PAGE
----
How the Book of Job Speaks to This Season of Loss in Youth Ministry


This past year has felt like a never-ending Lenten season in which we’ve all given up things our hearts desire, although not by choice. As youth ministers, many of have lost the ability to meet face to face with the students we love and serve. Our students have had hopes and expectations taken away from them, leading some to question who they are without this or that dream. All of us have lost joy, motivation, stability, and peace at one point or another during this tough year. Take a moment to consider all you’ve lost. Allow yourself to reflect on what has been taken away from you this past year.

It’s okay to grieve these losses, to lament all that’s been taken away. It’s okay because we know that the Sovereign God we worship is One who takes away, but He is also a God who gives. He is the one who gives us breath, purpose, and our calling into ministry in the first place. Our God was there before the pandemic and is with us now holding and sustaining all of creation. Our God knows the day this will all end.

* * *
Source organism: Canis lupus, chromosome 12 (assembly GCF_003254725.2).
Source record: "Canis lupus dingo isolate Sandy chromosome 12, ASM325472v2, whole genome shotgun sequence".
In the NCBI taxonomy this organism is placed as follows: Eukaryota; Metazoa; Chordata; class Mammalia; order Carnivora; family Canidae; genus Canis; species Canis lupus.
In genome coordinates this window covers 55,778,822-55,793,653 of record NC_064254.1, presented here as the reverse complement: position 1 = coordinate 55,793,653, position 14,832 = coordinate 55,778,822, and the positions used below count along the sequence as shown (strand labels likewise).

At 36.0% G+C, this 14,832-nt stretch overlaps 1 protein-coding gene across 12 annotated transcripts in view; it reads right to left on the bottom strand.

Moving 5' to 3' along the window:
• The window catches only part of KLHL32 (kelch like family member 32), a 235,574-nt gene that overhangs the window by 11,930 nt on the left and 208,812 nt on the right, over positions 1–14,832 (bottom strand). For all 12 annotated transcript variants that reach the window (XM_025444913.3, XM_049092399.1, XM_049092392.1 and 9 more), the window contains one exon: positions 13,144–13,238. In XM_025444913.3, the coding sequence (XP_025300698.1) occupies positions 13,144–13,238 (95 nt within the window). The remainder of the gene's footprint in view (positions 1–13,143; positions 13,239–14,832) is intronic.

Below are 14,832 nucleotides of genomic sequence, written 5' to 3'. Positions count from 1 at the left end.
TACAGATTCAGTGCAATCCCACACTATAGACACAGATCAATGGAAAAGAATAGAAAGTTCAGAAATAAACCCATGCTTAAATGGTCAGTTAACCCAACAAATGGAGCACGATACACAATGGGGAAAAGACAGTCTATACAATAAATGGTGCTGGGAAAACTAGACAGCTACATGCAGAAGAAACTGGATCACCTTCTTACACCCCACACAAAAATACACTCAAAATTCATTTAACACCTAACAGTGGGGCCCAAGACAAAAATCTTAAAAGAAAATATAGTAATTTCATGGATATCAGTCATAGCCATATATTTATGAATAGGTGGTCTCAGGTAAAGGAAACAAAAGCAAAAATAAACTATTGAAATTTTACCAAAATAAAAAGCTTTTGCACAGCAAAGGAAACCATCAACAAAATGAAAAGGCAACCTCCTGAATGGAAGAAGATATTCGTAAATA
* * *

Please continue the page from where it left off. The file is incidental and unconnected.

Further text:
Especially during the season of Lent, what could be more appropriate than reflecting on that which God takes and gives as we focus on His resurrected son, Jesus Christ? I have found great comfort and confidence to lean on our Sovereign God during this difficult season through revisiting the story of Job.

Job’s story speaks quite profoundly to the year we’ve endured together by God’s grace. Job had it all: a healthy family, wealth, and security. He was an exemplary person of faith; he even made sacrifices for the sins his children might commit! Scripture says of Job, “he was the greatest man among all the people of the East” (Job 1:3). Unlike Job, we may not feel that we “have it all” as youth ministers. In hindsight, however, we realize how much we did have before the pandemic. We weren’t concerned about things like masks, and we were able to host as many students as we could rally to come to youth group. We could attend the extracurricular events our students participated in. We didn’t have to cancel annual traditions like mission trips and retreats, and we were able to go grab a bite to eat together without thinking twice. Sure it wasn’t the world, but don’t we all wish we were back to that time?